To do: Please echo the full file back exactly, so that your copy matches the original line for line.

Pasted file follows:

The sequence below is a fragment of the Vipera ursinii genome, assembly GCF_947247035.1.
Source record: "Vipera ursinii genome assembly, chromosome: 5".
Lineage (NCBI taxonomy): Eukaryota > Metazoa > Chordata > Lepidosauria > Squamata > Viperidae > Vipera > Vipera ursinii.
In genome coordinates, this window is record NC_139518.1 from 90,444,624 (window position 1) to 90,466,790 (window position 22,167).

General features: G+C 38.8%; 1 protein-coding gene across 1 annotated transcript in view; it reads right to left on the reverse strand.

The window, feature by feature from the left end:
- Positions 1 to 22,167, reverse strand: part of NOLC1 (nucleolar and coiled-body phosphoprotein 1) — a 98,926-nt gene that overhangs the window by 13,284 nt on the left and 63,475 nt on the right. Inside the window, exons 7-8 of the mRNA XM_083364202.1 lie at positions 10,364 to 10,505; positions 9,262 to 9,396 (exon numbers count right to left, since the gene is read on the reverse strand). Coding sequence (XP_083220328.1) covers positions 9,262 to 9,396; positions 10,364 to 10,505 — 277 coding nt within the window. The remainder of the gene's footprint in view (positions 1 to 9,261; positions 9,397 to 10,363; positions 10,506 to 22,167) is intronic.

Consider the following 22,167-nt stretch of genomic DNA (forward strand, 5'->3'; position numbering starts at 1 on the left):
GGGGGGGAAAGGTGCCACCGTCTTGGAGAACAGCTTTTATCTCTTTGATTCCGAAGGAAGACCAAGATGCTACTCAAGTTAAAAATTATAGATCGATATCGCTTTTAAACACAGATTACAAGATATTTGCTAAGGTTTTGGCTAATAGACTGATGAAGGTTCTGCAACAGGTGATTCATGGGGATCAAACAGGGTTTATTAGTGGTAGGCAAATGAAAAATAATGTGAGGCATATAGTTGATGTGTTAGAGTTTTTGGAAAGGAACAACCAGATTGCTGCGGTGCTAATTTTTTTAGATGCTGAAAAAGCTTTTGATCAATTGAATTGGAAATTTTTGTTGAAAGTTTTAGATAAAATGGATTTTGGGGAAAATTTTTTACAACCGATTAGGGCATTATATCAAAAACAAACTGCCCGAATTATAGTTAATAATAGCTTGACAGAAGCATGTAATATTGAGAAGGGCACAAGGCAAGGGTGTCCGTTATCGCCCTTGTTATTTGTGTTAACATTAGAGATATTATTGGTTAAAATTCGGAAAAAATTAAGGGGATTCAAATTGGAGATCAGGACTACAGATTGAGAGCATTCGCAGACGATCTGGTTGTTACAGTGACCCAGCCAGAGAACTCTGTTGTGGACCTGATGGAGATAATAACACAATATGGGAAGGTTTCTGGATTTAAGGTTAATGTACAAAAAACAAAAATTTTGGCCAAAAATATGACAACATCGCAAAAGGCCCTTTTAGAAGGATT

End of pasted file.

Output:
The sequence below is a fragment of the Vipera ursinii genome, assembly GCF_947247035.1.
Source record: "Vipera ursinii genome assembly, chromosome: 5".
Lineage (NCBI taxonomy): Eukaryota > Metazoa > Chordata > Lepidosauria > Squamata > Viperidae > Vipera > Vipera ursinii.
In genome coordinates, this window is record NC_139518.1 from 90,444,624 (window position 1) to 90,466,790 (window position 22,167).

General features: G+C 38.8%; 1 protein-coding gene across 1 annotated transcript in view; it reads right to left on the reverse strand.

The window, feature by feature from the left end:
- Positions 1 to 22,167, reverse strand: part of NOLC1 (nucleolar and coiled-body phosphoprotein 1) — a 98,926-nt gene that overhangs the window by 13,284 nt on the left and 63,475 nt on the right. Inside the window, exons 7-8 of the mRNA XM_083364202.1 lie at positions 10,364 to 10,505; positions 9,262 to 9,396 (exon numbers count right to left, since the gene is read on the reverse strand). Coding sequence (XP_083220328.1) covers positions 9,262 to 9,396; positions 10,364 to 10,505 — 277 coding nt within the window. The remainder of the gene's footprint in view (positions 1 to 9,261; positions 9,397 to 10,363; positions 10,506 to 22,167) is intronic.

Consider the following 22,167-nt stretch of genomic DNA (forward strand, 5'->3'; position numbering starts at 1 on the left):
GGGGGGGAAAGGTGCCACCGTCTTGGAGAACAGCTTTTATCTCTTTGATTCCGAAGGAAGACCAAGATGCTACTCAAGTTAAAAATTATAGATCGATATCGCTTTTAAACACAGATTACAAGATATTTGCTAAGGTTTTGGCTAATAGACTGATGAAGGTTCTGCAACAGGTGATTCATGGGGATCAAACAGGGTTTATTAGTGGTAGGCAAATGAAAAATAATGTGAGGCATATAGTTGATGTGTTAGAGTTTTTGGAAAGGAACAACCAGATTGCTGCGGTGCTAATTTTTTTAGATGCTGAAAAAGCTTTTGATCAATTGAATTGGAAATTTTTGTTGAAAGTTTTAGATAAAATGGATTTTGGGGAAAATTTTTTACAACCGATTAGGGCATTATATCAAAAACAAACTGCCCGAATTATAGTTAATAATAGCTTGACAGAAGCATGTAATATTGAGAAGGGCACAAGGCAAGGGTGTCCGTTATCGCCCTTGTTATTTGTGTTAACATTAGAGATATTATTGGTTAAAATTCGGAAAAAATTAAGGGGATTCAAATTGGAGATCAGGACTACAGATTGAGAGCATTCGCAGACGATCTGGTTGTTACAGTGACCCAGCCAGAGAACTCTGTTGTGGACCTGATGGAGATAATAACACAATATGGGAAGGTTTCTGGATTTAAGGTTAATGTACAAAAAACAAAAATTTTGGCCAAAAATATGACAACATCGCAAAAGGCCCTTTTAGAAGGATT